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'Black Swan' To Edith Piaf : Van Hamel, Company In New Dance Park Series

July 15, 1985|MARTIN BERNHEIMER | Times Music/Dance Critic

Martine van Hamel, the grandiose and sometimes oddly undervalued ballerina of American Ballet Theatre, calls her chamber ensemble the New Amsterdam Ballet.

What's in the name? Nothing except an evasive historical reference to Manhattan.

What's in the ensemble? Considerable talent, halting adventure and a certain degree of stylistic confusion.

Friday night, Van Hamel & Co. officially inaugurated the new Dance Park series at the 1,200-seat John Anson Ford Theater. Valets parked the cars. The honorary committee boasted such names as Cyd Charisse, Lesley Ann Warren, George de la Pena, Robert Joffrey, Gerald Arpino and Alexander Godunov. Antiquated hot dogs sold for $2. There were speeches, proclamations, dedications, celebrations, and, with the top ticket fetching $75, quite a lot of empty seats.

Champagne flowed after the last dancer took the last bow. But in a sense it had just been another opening, another show. After all, four similar--if slightly less pretentious--events already had taken place at the same rustic locale, under the same ambitious auspices in recent weeks. Pre-opening exercises seem to be standard evasive maneuvers at Cahuenga Pass.

Be that as it may, Van Hamel proved that Mikhail Baryshnikov isn't the only one who can provide stimulating work for Ballet Theatre stalwarts (and friends) between seasonal bouts with "Giselle" and "Romeo and Juliet." While the bosso assoluto leads his favored few to the hallowed halls of Las Vegas, San Jose and Sacramento, Van Hamel is taking a mini-contingent of her own on the road from Los Angeles to Woodstock to Vermont.

The contingent normally includes Kevin McKenzie, who serves as Van Hamel's partner, as a choreographer, and as associate director of the eight-member band. An injury struck him from the roster, however, and the ever-sprightly Johan Renvall almost literally flew into the breach.

Renvall worked hard, and ingratiatingly, in what may have been an unfamiliar milieu. Nature did not endow him, however, with the physique to partner Van Hamel in the "Black Swan" pas de deux, an elegant showpiece cliche that attracts incorrigible aficionados even to an unlikely and inelegant locale such as the Ford.

The cavalier duties fell, therefore, to young Robert Hill, who served bravely as a bashful foil to Van Hamel's glamorous, ever disdainful, ever-authoritative Odile. Given the odd tempo and painful volume of the accompanying recording, not to mention the vagaries of the alfresco stage, one could forgive her a few fudged fouettes .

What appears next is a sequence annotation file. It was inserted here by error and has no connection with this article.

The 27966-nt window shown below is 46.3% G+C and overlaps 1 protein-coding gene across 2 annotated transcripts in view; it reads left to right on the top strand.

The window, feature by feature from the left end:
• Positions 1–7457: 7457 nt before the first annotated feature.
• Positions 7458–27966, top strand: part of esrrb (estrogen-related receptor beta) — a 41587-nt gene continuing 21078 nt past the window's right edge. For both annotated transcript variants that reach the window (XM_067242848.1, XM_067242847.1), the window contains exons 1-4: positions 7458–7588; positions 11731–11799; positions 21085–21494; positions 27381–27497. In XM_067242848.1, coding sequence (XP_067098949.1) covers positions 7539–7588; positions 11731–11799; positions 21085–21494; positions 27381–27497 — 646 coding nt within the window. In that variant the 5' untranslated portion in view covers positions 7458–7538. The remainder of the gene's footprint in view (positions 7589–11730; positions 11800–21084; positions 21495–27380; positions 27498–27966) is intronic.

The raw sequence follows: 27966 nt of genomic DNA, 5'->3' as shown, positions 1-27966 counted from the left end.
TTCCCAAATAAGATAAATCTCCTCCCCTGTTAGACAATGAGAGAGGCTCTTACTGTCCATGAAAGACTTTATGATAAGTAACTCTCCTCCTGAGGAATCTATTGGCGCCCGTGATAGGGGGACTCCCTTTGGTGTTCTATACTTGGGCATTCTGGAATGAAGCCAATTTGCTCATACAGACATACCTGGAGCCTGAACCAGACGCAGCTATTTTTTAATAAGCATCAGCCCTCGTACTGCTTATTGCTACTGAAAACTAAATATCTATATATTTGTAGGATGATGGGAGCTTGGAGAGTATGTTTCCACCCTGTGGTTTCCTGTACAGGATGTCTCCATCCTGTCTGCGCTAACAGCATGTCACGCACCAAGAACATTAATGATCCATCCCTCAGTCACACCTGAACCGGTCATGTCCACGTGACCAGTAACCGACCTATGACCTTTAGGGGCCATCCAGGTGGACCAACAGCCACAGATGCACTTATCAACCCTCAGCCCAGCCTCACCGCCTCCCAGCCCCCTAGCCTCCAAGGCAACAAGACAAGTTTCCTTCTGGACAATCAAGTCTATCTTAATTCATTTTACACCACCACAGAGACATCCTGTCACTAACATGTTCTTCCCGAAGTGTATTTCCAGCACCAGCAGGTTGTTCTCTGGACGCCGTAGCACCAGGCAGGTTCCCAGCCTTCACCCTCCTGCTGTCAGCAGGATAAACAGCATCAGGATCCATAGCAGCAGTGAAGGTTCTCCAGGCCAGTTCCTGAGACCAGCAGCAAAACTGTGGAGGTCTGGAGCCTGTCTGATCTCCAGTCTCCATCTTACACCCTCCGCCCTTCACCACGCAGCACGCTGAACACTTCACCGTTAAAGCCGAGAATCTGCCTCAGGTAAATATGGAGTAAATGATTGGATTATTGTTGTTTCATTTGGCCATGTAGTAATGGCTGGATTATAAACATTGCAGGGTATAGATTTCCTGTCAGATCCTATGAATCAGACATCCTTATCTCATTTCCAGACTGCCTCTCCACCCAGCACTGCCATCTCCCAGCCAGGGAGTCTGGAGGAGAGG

Otherwise, the evening concentrated on novelty. Most of it was polite; a little was flamboyant.

McKenzie's "Grupo Zambaria" turned out to be a modestly sexy, subtle and supple, vaguely ambiguous quartet in which two couples explore the possibilities of partner swapping. The cheeky combinations and permutations are managed with class by Van Hamel, Hill, Christine Spizzo and a much-slimmed Clark Tippet, to insinuating piano tunes of Darius Milhaud.

The tunes, not incidentally, are over-overamplified. When will our non-rock engineers learn?

Renvall's solo, "Superboy," is an extended joke concocted by Walter Bourke. It begins with the portentous fanfares of "Also sprach Zarathustra"--a k a "2001"--which the impish Renvall ignores as he strolls on in practice clothes and strips down to a low-cut orange leotard. Soon the music becomes amiably grotesque Shostakovich and the dancing becomes amiably hard-sell bravura. The ballerino makes the most of it.

Van Hamel the choreographer, remembered none too fondly for the tawdry and torrid neo-biblical epic she cranked out last year for Ballet Theatre, is all sweetness and light in her two creations. "Chansons Madecasses" turns out to be a witty and knotty neoclassical ode to Ravel, suavely unraveled by Tippet, Alina Hernandez, Joey Carman and Janet Shibata. "Trio a Deux" trivializes Beethoven's string convolutions to a degree, but it provides a deft, dapper duet for Renvall and the spiffy Spizzo.

The sole flamboyant entry, Ann Marie De Angelo's "Next Time," closes the program with a nice touch of mod delirium.

Van Hamel slithers and smokes her way through an appropriately numb, rather ladylike Edith Piaf imitation. Shibata slinks about in mock-revealing crimson rags. Carman does a macho show-biz turn. Spizzo mopes like the demented Bride in "Wedding Bouquet." Alina Hernandez, all in white, pursues forward-looking purity. Hill and Tippet alternate as manipulators and partners. Renvall comes on in shorts, picks up a microphone and offers a distorted discourse on something unintelligible. Periodically, the daft dancers go limp at unseen and unheard cues.

The accompanying tape collage mixes songs of Piaf and Vangelis with nonsense phrases spoken by the dancers.

I'm not sure I know what all this means. I'm not sure I'm supposed to know. I'm not sure I care. It goes on a bit long. But it is theatrical. It is promising. It does flash a certain cheeky pizazz.

Maybe next time De Angelo will turn the other cheeky.

Incidental gripe: The fancy house program and/or the unfancy insert slip managed to misspell two of the dancers' names, provided no annotations regarding the choreography, no texts or translations for the Ravel melodies , no specific identification of the musical sources, no credit for the recordings appropriated, and not even the name of the composer or choreographer for Renvall's solo. Sometimes more is more.

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